This post is by Sam Holzman from Openview Labs
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There’s no way around it: lead generation can be a frustrating process. You work tirelessly to craft the perfect lead generation campaigns— and often end up scratching your head, wondering how your results ended up falling short of the expectations you set for yourself. If it’s any consolation, you’re not alone in your lead generation struggles. Believe it or not, lead generation is the #1 challenge facing B2B marketers. Lead generation success is dependent on many different factors, and unfortunately, there’s no one-size-fits-all solution to your lead generation woes. But, we can tell you this: there are several common problems plaguing many companies’ lead generation efforts.
Roadblock #1: Misalignment between sales and marketingYou may think of lead generation as a marketing strategy— but if your sales and marketing departments don’t agree on the definition of a qualified lead, you’ll end up generating leads your sales team can’t use. Unfortunately,
problem is rampant in the business world— 61% of B2B marketers send all leads directly to sales, but only 27% of those leads are qualified. And, sales reps ignore 50% of all marketing leads.
Solution: Prioritize sales and marketing alignmentPrioritize sales and marketing alignment to avoid inefficiencies in your lead generation program. Here are a few steps we recommend:
- Set shared definitions: Work with your sales department to set clear and universal definitions for a Marketing Qualified Lead (MQL) and a Sales Qualified Lead (SQL). These shared definitions should be detailed and specific to avoid any future misunderstanding. With these shared definitions, your marketing team won’t waste time sending unqualified leads to sales, and your sales team will trust that the leads they receive are worth contacting.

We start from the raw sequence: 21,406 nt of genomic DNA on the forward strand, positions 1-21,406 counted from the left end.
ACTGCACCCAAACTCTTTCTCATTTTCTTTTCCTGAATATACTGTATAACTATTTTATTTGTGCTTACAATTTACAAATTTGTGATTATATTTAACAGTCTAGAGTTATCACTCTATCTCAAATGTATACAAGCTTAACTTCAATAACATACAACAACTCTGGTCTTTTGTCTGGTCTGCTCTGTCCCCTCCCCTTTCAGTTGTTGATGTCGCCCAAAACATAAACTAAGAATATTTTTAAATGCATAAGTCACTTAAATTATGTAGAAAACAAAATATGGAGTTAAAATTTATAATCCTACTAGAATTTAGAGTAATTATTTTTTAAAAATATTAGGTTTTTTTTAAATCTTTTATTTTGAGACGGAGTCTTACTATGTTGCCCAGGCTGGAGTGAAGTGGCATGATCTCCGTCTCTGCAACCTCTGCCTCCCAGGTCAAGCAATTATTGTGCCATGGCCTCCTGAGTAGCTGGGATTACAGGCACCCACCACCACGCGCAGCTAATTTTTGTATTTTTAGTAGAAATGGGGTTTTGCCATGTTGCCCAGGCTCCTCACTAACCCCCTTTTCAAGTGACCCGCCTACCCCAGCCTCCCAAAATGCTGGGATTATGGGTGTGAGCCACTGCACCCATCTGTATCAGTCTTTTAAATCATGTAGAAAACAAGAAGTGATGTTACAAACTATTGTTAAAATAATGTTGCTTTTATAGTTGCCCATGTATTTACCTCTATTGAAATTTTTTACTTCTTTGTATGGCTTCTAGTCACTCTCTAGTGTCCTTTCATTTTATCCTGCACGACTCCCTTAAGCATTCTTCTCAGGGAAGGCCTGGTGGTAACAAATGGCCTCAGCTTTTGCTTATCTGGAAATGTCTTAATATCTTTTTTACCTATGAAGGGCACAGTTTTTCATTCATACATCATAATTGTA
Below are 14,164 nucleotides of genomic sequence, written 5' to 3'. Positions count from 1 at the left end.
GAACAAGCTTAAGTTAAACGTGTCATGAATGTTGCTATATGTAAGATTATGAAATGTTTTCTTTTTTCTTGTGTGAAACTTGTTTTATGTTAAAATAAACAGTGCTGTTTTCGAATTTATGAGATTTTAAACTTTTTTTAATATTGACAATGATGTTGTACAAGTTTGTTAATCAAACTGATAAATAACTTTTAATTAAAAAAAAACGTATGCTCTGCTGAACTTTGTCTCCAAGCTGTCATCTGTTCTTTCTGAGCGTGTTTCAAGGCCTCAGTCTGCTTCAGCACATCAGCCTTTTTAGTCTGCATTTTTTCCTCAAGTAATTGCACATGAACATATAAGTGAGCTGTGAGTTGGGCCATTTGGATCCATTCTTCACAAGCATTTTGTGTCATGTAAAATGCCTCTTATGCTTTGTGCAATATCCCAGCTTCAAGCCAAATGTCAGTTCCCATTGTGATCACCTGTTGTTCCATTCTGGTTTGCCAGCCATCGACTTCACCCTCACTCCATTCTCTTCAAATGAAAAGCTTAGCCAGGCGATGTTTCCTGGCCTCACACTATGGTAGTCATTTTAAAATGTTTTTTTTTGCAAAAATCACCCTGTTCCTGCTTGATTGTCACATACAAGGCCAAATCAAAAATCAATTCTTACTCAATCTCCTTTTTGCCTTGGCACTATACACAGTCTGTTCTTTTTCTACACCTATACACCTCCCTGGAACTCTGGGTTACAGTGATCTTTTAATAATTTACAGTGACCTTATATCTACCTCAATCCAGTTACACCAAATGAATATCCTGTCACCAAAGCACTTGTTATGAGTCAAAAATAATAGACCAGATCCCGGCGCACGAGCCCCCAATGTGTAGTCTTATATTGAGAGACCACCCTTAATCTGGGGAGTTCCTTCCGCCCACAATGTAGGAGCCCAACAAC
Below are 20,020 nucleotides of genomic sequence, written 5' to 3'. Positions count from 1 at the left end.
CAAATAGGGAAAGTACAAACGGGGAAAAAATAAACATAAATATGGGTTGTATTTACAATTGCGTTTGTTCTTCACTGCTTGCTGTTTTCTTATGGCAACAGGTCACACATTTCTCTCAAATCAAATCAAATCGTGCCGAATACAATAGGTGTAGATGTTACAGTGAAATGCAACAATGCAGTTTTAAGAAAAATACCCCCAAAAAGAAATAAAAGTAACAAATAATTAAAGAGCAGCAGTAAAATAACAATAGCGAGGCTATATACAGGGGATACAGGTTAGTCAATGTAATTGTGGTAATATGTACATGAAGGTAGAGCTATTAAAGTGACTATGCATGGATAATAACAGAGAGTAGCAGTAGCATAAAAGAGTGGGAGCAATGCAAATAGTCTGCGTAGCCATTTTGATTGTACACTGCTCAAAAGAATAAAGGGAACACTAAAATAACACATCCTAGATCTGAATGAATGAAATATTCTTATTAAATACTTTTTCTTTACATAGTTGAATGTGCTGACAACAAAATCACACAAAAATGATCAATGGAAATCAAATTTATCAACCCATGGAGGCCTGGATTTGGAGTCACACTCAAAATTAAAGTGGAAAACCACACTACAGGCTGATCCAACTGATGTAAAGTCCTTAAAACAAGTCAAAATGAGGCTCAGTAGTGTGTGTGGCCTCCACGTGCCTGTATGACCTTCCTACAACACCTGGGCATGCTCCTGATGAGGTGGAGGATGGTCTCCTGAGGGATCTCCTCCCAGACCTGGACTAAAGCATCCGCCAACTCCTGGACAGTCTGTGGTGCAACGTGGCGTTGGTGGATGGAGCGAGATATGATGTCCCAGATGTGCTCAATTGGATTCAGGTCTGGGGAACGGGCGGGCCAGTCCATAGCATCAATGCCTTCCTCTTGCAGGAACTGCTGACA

- Maintain open communication: Hold regular meetings with your sales and marketing departments to discuss goals, campaign results, and any concerns either department may have. Your definition of a qualified lead— and your overall lead generation strategy— will likely change over time, so keep your lines of communication open to ensure both departments grow and develop together.
- Get executive buy-in: Here’s the hard truth: no matter how much your sales and marketing departments want to work together, you won’t achieve long-term alignment unless it’s a company-wide priority. Communicate with your executive teams and ensure that they understand the importance of sales and marketing alignment.
Roadblock #2: Poor targetingPretend you’re taking a road trip. You’ve filled your car with gas and packed everything you need… except for a map or directions to the place you’re going. Surely, in this scenario, you could never expect to reach your destination— and the same logic applies to your lead generation strategy. A large budget and top-of-the-line technology won’t yield positive results if you don’t know where to look for qualified leads. When you focus your efforts on the wrong channels, you fail to reach your target prospects and negatively impact both the quantity and quality of the leads you generate.
Solution: Deepen your buyer personasProper targeting, and lead generation as a whole, depend on a comprehensive understanding of your target customers. You need to know how they act and where they live, so to speak— so you can prioritize the channels they use most regularly. For this purpose and more, buyer personas are a marketer’s most valuable tool. If you’re unfamiliar with the concept, buyer personas are profiles of your ideal buyers, based on customer data, quantitative research, and anecdotal observation. The more sophisticated your buyer personas are, the more informed your lead generation strategy will be. For example— past customer data may reveal a large number of your top buyers attended an online webinar during their buyer’s journey. When you dig deeper into webinar analytics, you discover the majority of webinar registrants signed up after clicking on a paid Facebook advertising. This leads you to prioritize webinars in your lead generation strategy and increase your budget for paid Facebook ads— which results in more qualified leads.